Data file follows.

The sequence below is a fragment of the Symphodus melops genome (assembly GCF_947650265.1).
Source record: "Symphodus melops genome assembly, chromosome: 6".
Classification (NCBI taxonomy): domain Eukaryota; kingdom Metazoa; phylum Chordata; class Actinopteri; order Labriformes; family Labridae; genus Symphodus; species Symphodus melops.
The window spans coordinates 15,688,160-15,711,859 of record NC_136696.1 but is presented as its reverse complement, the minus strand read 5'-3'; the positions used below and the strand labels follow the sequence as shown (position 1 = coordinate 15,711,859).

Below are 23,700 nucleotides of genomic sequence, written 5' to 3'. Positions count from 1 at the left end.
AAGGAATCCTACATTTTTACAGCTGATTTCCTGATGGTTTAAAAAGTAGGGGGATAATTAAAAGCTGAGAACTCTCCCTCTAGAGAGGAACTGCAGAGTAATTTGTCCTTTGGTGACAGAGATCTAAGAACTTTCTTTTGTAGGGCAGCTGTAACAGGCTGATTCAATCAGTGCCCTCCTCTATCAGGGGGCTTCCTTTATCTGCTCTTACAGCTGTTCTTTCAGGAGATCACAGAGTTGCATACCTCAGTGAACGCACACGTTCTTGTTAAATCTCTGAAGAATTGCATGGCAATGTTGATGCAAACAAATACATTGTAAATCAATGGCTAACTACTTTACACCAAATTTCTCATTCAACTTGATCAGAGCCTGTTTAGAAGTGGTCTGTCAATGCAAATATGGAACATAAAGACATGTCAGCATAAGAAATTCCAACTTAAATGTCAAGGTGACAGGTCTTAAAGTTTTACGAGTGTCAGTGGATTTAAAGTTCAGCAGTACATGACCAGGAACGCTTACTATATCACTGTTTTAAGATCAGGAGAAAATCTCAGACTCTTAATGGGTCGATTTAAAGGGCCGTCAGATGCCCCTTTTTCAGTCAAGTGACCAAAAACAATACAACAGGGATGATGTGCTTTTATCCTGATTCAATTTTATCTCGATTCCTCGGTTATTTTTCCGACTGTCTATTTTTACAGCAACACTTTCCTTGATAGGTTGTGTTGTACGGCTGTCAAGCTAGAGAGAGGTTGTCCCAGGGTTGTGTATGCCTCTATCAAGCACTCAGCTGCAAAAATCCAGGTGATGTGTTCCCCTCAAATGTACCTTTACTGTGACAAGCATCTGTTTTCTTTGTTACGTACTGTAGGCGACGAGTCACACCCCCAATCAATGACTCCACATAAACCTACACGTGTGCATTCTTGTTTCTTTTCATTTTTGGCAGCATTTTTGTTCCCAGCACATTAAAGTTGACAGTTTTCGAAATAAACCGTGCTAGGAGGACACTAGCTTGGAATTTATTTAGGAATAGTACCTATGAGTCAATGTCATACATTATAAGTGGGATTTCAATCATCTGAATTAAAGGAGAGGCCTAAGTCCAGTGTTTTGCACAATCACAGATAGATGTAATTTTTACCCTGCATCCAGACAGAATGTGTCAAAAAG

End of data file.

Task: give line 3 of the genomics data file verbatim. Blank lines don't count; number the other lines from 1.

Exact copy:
Classification (NCBI taxonomy): domain Eukaryota; kingdom Metazoa; phylum Chordata; class Actinopteri; order Labriformes; family Labridae; genus Symphodus; species Symphodus melops.